They say…

Des de Moor
Best beer and travel writing award 2015, 2011 -- British Guild of Beer Writers Awards
Accredited Beer Sommelier
Writer of "Probably the best book about beer in London" - Londonist
"A necessity if you're a beer geek travelling to London town" - Beer Advocate
"A joy to read" - Roger Protz
"Very authoritative" - Tim Webb.
"One of the top beer writers in the UK" - Mark Dredge.
"A beer guru" - Popbitch.
Des de Moor

Ads


BrewDog Camden NW1

’s Best Beer, and Bars updates
North London: and Primrose Hill

BrewDog Camden, London NW1

Bar, specialist (BrewDog)
113 Bayham Street NW1 0AG
T (020) 7284 0453 W www.brewdog.com/bars/camden f BrewDog-Bar-Camden tw BrewDogCamden
Open 1200-2330 (2400 Fri-Sat, 2230 Sun).
Cask beers None, Other beers 16-26 keg (BrewDog, imports), 140 bottles
Food
Gourmet burgers, pizzas, cheese and meat boards, Wifi. Disabled toilet.
Tastings, Meet the Brewer events, beer launches.

At the end of a year that’s seen the launch of a number of new London beer specialists, the delayed opening in mid-December 2011 of controversy courting Aberdeenshire brewery BrewDog’s fourth pub, and its first outside Scotland, was arguably one of the most eagerly anticipated among the capital’s beer connoisseurs. Heralded by brewery founders Martin Dickie and James Watt posing on a tank outside the former Laurel Tree pub in Camden Town’s Bayham Street, the first announcement of being open for business went out over Twitter and rapidly attracted a crowd. When I visited quite late on the first night of official ordinary trading after all the launches, the place was packed with a largely youthful crowd, including a good few brewers and competitor licensees who’d come to see what all the fuss was about.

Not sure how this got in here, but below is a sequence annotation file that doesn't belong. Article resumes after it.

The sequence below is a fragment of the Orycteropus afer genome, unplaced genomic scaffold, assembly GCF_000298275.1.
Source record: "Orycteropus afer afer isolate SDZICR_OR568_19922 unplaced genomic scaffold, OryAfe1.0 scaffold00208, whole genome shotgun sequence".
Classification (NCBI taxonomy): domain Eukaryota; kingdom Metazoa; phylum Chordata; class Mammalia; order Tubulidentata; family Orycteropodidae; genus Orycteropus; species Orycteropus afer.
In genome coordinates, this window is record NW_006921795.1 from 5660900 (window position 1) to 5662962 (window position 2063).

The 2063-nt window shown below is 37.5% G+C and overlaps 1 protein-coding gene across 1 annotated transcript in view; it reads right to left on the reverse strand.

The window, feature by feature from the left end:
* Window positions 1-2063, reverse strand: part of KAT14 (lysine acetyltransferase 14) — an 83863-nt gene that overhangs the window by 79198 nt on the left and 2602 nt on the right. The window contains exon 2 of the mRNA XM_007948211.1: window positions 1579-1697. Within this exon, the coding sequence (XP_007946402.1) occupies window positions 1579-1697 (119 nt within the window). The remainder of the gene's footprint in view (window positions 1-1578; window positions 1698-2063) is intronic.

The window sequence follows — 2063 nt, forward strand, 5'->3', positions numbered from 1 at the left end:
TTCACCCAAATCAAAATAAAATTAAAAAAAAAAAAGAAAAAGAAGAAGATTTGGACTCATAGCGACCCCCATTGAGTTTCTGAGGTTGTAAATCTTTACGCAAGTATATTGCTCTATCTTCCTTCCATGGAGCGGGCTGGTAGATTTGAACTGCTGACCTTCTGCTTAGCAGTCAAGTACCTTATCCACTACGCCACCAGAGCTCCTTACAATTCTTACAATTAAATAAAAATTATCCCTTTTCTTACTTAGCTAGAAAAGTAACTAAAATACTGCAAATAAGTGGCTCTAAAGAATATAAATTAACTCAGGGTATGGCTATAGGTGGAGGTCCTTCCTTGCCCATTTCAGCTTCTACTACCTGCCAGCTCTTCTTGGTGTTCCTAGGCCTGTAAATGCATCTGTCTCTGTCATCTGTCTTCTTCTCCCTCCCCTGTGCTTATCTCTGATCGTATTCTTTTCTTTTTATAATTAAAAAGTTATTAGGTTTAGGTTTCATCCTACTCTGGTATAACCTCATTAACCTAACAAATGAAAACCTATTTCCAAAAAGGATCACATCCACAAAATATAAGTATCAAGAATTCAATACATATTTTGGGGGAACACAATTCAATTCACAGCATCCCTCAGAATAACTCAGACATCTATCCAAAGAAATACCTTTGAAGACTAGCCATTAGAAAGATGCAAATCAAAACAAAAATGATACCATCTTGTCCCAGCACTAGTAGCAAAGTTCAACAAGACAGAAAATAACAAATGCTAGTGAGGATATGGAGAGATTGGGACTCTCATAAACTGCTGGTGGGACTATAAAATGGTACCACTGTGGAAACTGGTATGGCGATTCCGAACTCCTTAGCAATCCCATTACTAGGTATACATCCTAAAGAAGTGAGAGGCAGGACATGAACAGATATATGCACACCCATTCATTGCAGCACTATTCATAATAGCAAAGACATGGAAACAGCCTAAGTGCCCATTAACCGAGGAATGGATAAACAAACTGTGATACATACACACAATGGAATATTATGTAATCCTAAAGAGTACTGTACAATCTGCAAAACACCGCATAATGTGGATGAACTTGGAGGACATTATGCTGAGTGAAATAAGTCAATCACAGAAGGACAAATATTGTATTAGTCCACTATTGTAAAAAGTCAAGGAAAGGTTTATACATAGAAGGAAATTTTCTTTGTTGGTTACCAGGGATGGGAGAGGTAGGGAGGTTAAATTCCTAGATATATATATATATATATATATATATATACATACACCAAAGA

The old pub has been slickly and stylishly done out. A single moderately sized bar upstairs has remnants of old pub pillars visible but is otherwise new bare brick, walls clad in gym-style wooden parquet tiles and bar top and drinking shelves made of slabs of grey stone — which might just be a suggestion of “granite” Aberdeen, the brewery’s nearest city. Downstairs there’s a more loungey space with its own bar, used for tutored tastings. Staff seem knowledgeable, enthusiastic, friendly and welcoming — these last qualities perhaps contrary to expectation given BrewDog’s cultivatedly pugnacious image and the bar’s location in one of London’s most painfully trendy haunts. Even more surprisingly, prices are remarkably keen — gourmet burgers devised by TV’s MasterChef winner Tim Anderson are no more than £7.

BrewDog's Martin Dickie (left) and James Watt getting tanked up in Camden Town. Pic: BrewDog.

But inevitably most people are here for the beer, and if they’re not they’ll still be encouraged to try it. There’s a small stock of wines and a few carefully chosen and unusual spirits, but customers who ask for these are prompted to consider trying a beer first. The choice is impressive, starting with up to 26 keg lines, although only 17 were in use when I called. BrewDog beers are understandably well represented, with 5AM Saint, Hardcore and Punk IPA always on, and numerous guests and specials, on my visit ranging from tasty 2.8% reduced duty beer Blitz! to 18.2% Tokyo*, taking in the latest in the Abstrakt series and a Christmas porter. Other draught options come from US and global craft brewers — Evil Twin, Lagunitas, Mikkeller, Port or Stone, for example: a collaboration between BrewDog and Port/Lost Abbey’s Tomme Arthur was on last week. “Tasting floats” of four third pint measures are available for experimenters. The rarities will multiply if plans to install an experimental picobrewery on site come to fruition.